# MA467 Presentations of Groups

**Lecturer: **Derek Holt

**Term:** Not running 2020/21

**Status for Mathematics students:** List C . This module is suitable for Third Year MMath students

**Commitment:** 30 one-hour lectures

**Assessment:** Three-hour written examination (100%).

**Prerequisites:** MA251 Algebra I and MA249 Algebra II

**Leads To: **Postgraduate work in Group Theory

**Content**: This module is about groups that are defined by means of a presentation in terms of generators and relations. This means that a set of generators *X* is given for the group *G*, and a set of defining relations *R*. Defining relations are equations involving the generators and their inverses, which are required to hold in *G*. Then *G* is defined to be essentially the largest group that is generated by a set *X* for which the defining relations hold. For example, the dihedral group of order 6 could be defined as the group with generating set $ X = \{x,y\} $and relations $ R= \{x^3=1, y^2=1, yxy=x^{-1} \} $.

This method of defining a group has the advantage that it is often the most concise description of the group possible. Furthermore, groups arising from algebraic topology often appear naturally in this form. The disadvantage of the method is that it can be very difficult (and even theoretically impossible in some cases) to derive important properties of a group *G* that is given only by a presentation, such as whether it is finite, abelian, etc., However, as a result of the frequency with which group presentations crop up in other branches of mathematics, the development of techniques for finding out information about these groups has become a major branch of mathematical research.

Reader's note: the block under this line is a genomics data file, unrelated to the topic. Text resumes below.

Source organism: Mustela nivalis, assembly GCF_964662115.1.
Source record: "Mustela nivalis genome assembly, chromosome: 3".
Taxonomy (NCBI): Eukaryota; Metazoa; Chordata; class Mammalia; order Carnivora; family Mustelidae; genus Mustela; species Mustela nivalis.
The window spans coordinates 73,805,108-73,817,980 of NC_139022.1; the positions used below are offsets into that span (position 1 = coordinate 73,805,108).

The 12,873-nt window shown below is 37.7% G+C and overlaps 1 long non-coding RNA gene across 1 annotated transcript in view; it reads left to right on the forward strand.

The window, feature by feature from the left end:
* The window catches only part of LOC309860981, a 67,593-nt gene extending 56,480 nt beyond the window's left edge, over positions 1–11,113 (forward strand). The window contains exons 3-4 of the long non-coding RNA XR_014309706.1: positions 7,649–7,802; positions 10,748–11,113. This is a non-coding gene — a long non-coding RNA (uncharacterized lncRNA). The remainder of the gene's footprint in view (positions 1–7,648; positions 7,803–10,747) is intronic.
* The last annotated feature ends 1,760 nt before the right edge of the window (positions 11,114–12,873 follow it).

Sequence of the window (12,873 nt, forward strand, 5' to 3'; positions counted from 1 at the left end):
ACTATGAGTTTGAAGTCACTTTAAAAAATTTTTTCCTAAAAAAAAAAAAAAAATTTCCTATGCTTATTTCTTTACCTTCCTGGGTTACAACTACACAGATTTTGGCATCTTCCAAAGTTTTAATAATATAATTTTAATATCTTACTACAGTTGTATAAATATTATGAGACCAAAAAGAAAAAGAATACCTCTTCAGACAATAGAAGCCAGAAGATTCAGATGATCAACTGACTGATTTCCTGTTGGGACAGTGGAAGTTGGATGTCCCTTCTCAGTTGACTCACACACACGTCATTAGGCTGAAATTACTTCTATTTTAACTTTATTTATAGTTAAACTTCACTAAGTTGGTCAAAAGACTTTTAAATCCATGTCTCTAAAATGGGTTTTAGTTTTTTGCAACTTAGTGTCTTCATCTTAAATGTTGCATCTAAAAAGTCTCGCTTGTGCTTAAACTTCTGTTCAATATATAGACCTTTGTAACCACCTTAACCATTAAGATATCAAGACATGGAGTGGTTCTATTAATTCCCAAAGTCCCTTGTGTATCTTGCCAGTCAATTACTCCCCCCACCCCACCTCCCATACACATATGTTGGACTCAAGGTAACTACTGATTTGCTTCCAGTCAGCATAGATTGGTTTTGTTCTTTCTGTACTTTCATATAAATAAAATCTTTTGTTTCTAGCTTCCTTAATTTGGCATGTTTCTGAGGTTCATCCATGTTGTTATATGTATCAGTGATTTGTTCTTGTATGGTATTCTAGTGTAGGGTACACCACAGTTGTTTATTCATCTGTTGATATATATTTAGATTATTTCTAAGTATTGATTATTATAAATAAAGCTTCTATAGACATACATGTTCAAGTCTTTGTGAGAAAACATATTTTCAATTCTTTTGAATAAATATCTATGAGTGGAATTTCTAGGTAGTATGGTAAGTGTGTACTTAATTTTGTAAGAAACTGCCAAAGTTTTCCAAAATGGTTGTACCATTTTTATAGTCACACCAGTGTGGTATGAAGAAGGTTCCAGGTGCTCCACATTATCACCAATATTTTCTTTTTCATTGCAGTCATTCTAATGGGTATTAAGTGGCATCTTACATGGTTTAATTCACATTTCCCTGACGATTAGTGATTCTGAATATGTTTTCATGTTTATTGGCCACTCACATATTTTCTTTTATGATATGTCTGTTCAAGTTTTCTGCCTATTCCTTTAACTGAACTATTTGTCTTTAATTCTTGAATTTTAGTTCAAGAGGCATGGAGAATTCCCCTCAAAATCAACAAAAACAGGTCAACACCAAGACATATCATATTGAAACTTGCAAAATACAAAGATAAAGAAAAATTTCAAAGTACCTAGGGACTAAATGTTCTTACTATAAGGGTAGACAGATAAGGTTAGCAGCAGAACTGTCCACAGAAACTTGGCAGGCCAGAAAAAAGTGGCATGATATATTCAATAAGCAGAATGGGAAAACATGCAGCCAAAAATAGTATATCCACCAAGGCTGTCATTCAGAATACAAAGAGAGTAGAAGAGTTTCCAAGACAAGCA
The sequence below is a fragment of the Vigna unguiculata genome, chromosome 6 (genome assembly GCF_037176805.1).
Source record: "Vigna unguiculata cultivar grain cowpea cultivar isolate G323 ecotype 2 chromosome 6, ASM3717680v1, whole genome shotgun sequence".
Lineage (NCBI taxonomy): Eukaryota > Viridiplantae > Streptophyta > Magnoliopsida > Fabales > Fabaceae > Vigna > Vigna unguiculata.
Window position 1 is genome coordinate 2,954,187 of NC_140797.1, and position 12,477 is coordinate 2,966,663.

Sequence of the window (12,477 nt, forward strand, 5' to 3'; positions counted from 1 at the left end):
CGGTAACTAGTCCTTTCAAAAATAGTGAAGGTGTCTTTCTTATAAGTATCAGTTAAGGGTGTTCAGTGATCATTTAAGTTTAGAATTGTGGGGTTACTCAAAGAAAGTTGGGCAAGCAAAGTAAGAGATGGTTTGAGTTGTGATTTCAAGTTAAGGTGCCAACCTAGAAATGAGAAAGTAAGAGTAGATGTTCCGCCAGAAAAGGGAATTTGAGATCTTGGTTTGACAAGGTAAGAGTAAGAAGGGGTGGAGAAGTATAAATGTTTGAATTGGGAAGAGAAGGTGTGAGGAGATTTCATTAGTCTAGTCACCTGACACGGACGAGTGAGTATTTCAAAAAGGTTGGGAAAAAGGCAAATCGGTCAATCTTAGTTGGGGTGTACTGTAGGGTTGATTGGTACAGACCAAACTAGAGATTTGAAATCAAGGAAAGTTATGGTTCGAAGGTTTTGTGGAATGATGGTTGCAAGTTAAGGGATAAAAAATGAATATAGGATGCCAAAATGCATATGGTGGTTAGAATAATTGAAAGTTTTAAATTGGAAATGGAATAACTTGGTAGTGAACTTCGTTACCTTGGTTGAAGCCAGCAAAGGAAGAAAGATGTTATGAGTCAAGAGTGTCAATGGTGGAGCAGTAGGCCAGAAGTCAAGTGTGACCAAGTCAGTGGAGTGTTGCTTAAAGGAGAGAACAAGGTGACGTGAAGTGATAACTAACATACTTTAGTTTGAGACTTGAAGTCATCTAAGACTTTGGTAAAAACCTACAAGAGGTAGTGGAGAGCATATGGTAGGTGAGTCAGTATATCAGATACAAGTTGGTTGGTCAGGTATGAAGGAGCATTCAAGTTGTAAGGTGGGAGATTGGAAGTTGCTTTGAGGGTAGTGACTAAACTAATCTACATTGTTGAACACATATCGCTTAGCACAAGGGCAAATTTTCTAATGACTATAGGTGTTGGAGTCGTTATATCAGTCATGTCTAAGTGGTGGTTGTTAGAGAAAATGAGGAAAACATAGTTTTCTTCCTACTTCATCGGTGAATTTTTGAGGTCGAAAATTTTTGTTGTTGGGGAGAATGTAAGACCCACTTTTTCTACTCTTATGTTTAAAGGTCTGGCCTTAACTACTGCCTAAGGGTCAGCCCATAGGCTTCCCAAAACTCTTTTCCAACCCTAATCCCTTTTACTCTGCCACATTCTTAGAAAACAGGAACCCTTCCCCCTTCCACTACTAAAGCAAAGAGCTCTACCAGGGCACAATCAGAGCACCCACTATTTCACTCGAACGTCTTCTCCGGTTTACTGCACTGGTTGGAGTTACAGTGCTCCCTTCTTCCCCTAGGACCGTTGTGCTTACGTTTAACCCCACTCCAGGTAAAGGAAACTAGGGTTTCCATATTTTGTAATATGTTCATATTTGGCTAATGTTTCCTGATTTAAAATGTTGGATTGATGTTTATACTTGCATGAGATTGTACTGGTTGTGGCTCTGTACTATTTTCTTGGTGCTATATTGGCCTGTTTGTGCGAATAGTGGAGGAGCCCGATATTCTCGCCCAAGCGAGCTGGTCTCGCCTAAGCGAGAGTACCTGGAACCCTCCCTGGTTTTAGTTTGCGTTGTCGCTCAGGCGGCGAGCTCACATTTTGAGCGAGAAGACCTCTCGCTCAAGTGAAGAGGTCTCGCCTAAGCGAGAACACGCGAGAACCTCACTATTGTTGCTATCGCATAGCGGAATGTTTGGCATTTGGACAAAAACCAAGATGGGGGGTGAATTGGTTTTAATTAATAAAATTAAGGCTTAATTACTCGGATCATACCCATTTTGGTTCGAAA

In this module, we shall be developing the basic theory of group presentations, and looking at some particular techniques for analysing them. We start with free groups (groups with no defining relations) and prove a fundamental theorem of Schreier, that a subgroup of a free group is itself free. We then move on to presentations in general, and look at lots of examples. In the later part of the module, we shall be looking at some algorithmic methods for studying group presentations, including the Todd-Coxeter algorithm for calculating the index of a subgroup *H* of finite index in *G*, and the Reidemeister-Schreier method for calculating a presentation of *H*. (These algorithms are highly suitable for computer implementation, although we will not be studying that aspect of them in detail in this course.)

**Aims**: To illustrate the important general notion of definition of an algebraic structure by generators and defining relations in the context of group theory.

To develop some examples of the use of algorithmic methods in pure mathematics.

**Objectives**: To give a mathematically precise but comprehensible treatment of the definition of a group by generators and relations, and to teach students how to start extracting elementary information about the group from its presentation.

To teach students how to carry out the Todd-Coxeter coset enumeration algorithm by hand in simple examples, and how to compute presentations of subgroups of groups.

**Books**:

D.L. Johnson, *Presentations of Groups* (Second Edition), LMS Student Texts 15 C.U.P. 1997, Chapters 1,2,4,5,8,9.